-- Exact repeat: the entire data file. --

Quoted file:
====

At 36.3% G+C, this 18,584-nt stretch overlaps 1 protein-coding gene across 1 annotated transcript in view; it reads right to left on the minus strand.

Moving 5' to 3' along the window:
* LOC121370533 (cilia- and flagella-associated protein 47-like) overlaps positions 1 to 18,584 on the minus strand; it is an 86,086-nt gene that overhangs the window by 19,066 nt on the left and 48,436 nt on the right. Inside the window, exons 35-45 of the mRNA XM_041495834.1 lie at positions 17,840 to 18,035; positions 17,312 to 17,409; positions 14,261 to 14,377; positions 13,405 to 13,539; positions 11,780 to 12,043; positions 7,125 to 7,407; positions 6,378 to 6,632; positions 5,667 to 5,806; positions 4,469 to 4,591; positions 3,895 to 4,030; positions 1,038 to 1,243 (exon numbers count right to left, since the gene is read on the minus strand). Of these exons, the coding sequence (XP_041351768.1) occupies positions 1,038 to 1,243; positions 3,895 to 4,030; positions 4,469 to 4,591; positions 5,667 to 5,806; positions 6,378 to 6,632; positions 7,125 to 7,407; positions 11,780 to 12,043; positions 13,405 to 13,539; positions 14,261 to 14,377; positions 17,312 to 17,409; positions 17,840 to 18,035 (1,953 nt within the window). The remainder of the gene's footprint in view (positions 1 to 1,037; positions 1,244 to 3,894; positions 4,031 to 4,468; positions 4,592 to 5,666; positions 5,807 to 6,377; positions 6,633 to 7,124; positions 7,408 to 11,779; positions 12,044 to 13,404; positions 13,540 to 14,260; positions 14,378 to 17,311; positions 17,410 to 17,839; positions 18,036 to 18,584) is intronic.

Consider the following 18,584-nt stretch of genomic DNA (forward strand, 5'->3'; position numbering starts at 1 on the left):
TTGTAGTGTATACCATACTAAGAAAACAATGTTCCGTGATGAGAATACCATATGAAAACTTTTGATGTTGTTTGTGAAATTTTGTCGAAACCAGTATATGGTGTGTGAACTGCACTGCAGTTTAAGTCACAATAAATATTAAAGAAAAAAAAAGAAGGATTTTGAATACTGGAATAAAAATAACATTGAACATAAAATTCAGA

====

At 36.3% G+C, this 18,584-nt stretch overlaps 1 protein-coding gene across 1 annotated transcript in view; it reads right to left on the minus strand.

Moving 5' to 3' along the window:
* LOC121370533 (cilia- and flagella-associated protein 47-like) overlaps positions 1 to 18,584 on the minus strand; it is an 86,086-nt gene that overhangs the window by 19,066 nt on the left and 48,436 nt on the right. Inside the window, exons 35-45 of the mRNA XM_041495834.1 lie at positions 17,840 to 18,035; positions 17,312 to 17,409; positions 14,261 to 14,377; positions 13,405 to 13,539; positions 11,780 to 12,043; positions 7,125 to 7,407; positions 6,378 to 6,632; positions 5,667 to 5,806; positions 4,469 to 4,591; positions 3,895 to 4,030; positions 1,038 to 1,243 (exon numbers count right to left, since the gene is read on the minus strand). Of these exons, the coding sequence (XP_041351768.1) occupies positions 1,038 to 1,243; positions 3,895 to 4,030; positions 4,469 to 4,591; positions 5,667 to 5,806; positions 6,378 to 6,632; positions 7,125 to 7,407; positions 11,780 to 12,043; positions 13,405 to 13,539; positions 14,261 to 14,377; positions 17,312 to 17,409; positions 17,840 to 18,035 (1,953 nt within the window). The remainder of the gene's footprint in view (positions 1 to 1,037; positions 1,244 to 3,894; positions 4,031 to 4,468; positions 4,592 to 5,666; positions 5,807 to 6,377; positions 6,633 to 7,124; positions 7,408 to 11,779; positions 12,044 to 13,404; positions 13,540 to 14,260; positions 14,378 to 17,311; positions 17,410 to 17,839; positions 18,036 to 18,584) is intronic.

Consider the following 18,584-nt stretch of genomic DNA (forward strand, 5'->3'; position numbering starts at 1 on the left):
TTGTAGTGTATACCATACTAAGAAAACAATGTTCCGTGATGAGAATACCATATGAAAACTTTTGATGTTGTTTGTGAAATTTTGTCGAAACCAGTATATGGTGTGTGAACTGCACTGCAGTTTAAGTCACAATAAATATTAAAGAAAAAAAAAGAAGGATTTTGAATACTGGAATAAAAATAACATTGAACATAAAATTCAGA